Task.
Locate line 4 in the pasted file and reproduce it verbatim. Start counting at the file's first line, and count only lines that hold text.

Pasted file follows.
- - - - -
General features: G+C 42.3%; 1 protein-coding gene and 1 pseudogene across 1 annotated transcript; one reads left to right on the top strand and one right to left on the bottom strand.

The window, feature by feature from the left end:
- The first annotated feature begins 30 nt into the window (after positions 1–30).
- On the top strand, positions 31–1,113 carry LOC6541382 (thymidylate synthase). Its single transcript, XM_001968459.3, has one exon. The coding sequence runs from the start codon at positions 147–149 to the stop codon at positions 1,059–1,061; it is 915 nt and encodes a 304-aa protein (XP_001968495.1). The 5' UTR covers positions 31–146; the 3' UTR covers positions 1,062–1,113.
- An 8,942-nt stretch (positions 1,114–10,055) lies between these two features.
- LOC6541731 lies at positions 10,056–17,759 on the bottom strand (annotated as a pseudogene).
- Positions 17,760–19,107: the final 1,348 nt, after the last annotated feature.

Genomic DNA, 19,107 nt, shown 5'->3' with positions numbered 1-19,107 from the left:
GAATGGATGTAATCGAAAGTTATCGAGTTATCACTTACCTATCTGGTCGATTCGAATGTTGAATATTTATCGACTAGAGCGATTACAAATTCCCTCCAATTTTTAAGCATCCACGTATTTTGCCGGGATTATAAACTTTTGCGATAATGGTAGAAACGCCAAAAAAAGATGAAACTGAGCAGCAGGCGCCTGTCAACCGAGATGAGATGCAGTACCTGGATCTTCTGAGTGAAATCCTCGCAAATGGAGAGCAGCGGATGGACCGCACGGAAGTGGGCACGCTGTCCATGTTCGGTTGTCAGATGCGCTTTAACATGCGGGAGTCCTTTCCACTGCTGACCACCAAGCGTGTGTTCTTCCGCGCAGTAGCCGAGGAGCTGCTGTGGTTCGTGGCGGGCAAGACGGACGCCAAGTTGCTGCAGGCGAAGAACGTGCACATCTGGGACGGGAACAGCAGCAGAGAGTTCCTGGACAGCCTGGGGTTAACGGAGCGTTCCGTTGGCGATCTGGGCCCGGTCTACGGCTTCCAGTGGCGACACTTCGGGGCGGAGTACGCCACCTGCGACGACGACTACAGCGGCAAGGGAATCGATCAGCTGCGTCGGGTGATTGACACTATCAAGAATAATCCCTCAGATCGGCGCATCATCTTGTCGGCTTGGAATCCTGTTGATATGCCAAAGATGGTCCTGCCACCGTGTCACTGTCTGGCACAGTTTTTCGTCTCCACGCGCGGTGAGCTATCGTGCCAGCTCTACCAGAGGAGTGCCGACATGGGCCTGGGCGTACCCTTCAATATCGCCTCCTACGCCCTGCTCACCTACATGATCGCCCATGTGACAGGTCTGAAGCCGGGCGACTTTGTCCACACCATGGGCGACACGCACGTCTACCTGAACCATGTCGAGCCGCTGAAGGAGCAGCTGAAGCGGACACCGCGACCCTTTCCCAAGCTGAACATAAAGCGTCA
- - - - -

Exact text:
- On the top strand, positions 31–1,113 carry LOC6541382 (thymidylate synthase). Its single transcript, XM_001968459.3, has one exon. The coding sequence runs from the start codon at positions 147–149 to the stop codon at positions 1,059–1,061; it is 915 nt and encodes a 304-aa protein (XP_001968495.1). The 5' UTR covers positions 31–146; the 3' UTR covers positions 1,062–1,113.